Shared experiences 

The 14 November 2016 was also an excellent platform for sharing of experience at Climate Summit for Local and Regional Leaders.

Woman must be at the heart of the actions in favor of the climate“, this is the advocacy made by Ms. Célestine Ketcha Courtès, President of the Network for Locally Elected Women of Africa (REFELA) during her participation to the panel on “Partnering for Financing Resilient Territories”. “It’s women who manage family matters. It is them who are in contact with all the actions that can be with or against the climate,” the mayor of the Bangangté (West Cameroon) continues.  As an example of a good practice, she shared the construction of the ecological latrines that produce urea and ecological compost in her municipality since 2013.

In the same panel, the President of Cadi Ayyad University of Marrakesh, Mr. Abdellatif Miraoui invited local authorities to work with the universities to find solutions to fight climate change.

The Mayor of the city of Cotonou, M. Lehady Soglo, came to Marrakesh to meet financial institutions to find sustainable solutions to the recurrent flooding problems in his city. He hopes that this Summit will be the summit of action “with the provision of funding to local governments for tangible projects”. In the meantime, the Beninese capital will begin by taking advantage of the “experience of the region of Marrakech so that Cotonou becomes a green lung area. Marrakech has a smell because of its gardens. We want to establish a partnership in this area“, says Mr. Soglo.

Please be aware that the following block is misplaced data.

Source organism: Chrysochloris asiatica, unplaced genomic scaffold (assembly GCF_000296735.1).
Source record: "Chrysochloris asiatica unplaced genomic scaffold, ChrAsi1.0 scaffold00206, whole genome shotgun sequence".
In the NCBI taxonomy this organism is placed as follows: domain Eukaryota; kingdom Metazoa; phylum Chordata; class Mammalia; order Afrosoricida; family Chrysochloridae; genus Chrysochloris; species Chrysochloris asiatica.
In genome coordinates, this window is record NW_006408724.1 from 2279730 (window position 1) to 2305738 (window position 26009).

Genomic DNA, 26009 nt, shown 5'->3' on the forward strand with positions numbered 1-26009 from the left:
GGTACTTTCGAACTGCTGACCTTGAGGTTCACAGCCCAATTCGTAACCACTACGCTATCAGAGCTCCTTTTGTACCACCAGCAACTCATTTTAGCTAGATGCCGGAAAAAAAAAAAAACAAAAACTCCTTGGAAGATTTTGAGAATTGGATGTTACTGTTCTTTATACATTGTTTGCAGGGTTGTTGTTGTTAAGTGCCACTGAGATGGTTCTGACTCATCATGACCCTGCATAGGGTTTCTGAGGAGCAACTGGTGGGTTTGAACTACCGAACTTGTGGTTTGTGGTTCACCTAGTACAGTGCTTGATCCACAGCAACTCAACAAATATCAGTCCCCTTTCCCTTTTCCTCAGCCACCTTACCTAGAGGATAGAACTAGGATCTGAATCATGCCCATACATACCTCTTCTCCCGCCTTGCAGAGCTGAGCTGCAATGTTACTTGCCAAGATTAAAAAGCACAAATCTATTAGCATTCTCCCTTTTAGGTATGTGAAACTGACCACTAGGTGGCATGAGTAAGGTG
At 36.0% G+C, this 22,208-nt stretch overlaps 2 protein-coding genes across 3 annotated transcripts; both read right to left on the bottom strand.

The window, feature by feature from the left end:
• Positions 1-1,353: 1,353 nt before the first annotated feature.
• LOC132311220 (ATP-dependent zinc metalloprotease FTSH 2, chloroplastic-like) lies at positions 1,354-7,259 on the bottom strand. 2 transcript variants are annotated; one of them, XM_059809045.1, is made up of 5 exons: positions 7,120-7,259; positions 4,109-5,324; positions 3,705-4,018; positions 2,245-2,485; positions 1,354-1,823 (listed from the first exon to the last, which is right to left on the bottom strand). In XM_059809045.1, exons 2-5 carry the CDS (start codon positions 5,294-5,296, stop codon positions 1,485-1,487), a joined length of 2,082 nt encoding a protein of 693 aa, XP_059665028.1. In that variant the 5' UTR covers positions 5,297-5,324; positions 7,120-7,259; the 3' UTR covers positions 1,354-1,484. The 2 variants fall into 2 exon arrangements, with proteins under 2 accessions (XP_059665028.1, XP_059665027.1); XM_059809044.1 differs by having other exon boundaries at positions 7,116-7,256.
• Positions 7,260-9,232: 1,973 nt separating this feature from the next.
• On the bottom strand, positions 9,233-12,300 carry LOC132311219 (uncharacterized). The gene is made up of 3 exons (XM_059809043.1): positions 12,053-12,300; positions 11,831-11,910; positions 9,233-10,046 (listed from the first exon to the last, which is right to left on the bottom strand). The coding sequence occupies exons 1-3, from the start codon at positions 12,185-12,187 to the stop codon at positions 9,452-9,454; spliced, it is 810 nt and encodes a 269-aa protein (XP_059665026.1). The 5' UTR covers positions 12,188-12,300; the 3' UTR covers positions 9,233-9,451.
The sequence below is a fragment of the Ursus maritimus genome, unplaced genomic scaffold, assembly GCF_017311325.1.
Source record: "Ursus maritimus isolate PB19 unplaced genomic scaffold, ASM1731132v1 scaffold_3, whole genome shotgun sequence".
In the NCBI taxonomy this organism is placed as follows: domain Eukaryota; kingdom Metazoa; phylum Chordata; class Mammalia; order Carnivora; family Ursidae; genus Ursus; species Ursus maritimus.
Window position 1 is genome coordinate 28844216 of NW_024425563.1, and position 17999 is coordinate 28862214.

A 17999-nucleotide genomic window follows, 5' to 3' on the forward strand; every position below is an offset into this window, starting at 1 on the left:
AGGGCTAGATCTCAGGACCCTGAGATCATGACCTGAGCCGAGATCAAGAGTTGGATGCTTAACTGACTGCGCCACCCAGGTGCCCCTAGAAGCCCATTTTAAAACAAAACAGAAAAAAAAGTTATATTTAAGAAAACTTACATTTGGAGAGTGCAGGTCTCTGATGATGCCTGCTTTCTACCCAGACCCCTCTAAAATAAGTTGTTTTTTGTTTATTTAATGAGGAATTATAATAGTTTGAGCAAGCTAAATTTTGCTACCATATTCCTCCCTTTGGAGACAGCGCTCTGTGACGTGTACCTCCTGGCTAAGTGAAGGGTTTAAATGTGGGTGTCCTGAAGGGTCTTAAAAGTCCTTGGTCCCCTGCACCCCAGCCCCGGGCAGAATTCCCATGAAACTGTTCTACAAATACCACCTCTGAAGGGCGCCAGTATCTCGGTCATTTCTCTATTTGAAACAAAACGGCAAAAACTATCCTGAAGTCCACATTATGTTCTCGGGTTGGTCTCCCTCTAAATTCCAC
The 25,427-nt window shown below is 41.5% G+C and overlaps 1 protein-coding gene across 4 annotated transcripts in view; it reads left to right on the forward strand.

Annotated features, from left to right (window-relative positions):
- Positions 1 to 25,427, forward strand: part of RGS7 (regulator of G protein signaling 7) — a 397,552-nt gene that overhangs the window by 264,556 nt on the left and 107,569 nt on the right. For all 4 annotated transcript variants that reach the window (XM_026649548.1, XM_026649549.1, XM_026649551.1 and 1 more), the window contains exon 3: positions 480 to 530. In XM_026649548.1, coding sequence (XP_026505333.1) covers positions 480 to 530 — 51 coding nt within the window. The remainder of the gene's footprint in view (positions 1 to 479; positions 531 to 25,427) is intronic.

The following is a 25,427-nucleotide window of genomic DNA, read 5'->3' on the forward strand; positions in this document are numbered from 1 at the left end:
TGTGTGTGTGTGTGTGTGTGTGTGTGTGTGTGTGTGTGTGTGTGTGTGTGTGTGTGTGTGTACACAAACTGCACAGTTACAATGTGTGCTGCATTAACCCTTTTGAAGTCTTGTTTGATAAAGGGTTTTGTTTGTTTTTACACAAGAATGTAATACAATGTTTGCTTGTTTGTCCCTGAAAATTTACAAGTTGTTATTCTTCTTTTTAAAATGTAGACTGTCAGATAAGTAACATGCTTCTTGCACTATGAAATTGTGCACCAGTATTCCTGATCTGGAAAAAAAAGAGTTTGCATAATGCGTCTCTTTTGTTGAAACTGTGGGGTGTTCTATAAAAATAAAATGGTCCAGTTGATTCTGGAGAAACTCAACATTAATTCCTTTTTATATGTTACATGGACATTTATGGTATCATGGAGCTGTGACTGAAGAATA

For the moment, the Cotonou municipal team launched “safety campaigns and will award the cleanest areas. I believe that through awareness, we can make citizens understand that they themselves are directly affected“, said the Mayor.

In the North of Ivory Coast, Mrs. Nasseneba Touré, Mayor of Odienné, is committed to involve young people in the fight against pollution. “As a community leader, when it comes to waste management and greenhouse gases reduction, we try to cut down the amount of motorcycles. In the North region, motorcycles produce 102 grams of CO2 per kilometer.  With an average of 2000 to 3000 bikes in a municipality, there is a lot of pollution.  We create jobs in agriculture to take young people out of this area and finance “e-Cities” projects. We strive to have less polluting materials such as electric bicycles and motorcycles that produce less gas,” explains Ms. Nasseneba Touré.

The president of the Rwandan Association of Local Government Authorities (RALGA) has shared the efforts of his country that is shifting to renewable energy with the construction of the largest solar energy plant in sub-Saharan Africa. Mr. Innocent Uwimana also mentioned the fight against the ongoing deforestation in Rwanda to contribute to carbon emissions reduction.

The Network for Locally Elected Women of Africa (REFELA) has produced a declaration for the COP22 during the extraordinary general assembly of UCLG Africa.

REFELA Declaration is available here.

The Association of African Traditional Authorities for Local Dynamic and Sustainable Governance also made a declaration in Marrakech. The association was created at the end of the first talks of Traditional Authorities of Africa around their engagement in favor of the implementation of the Paris Agreement held on 11 to 12 November in Marrakech, at the initiative of UCLG Africa.

The Declaration is available here.

Read the Marrakesh Roadmap here.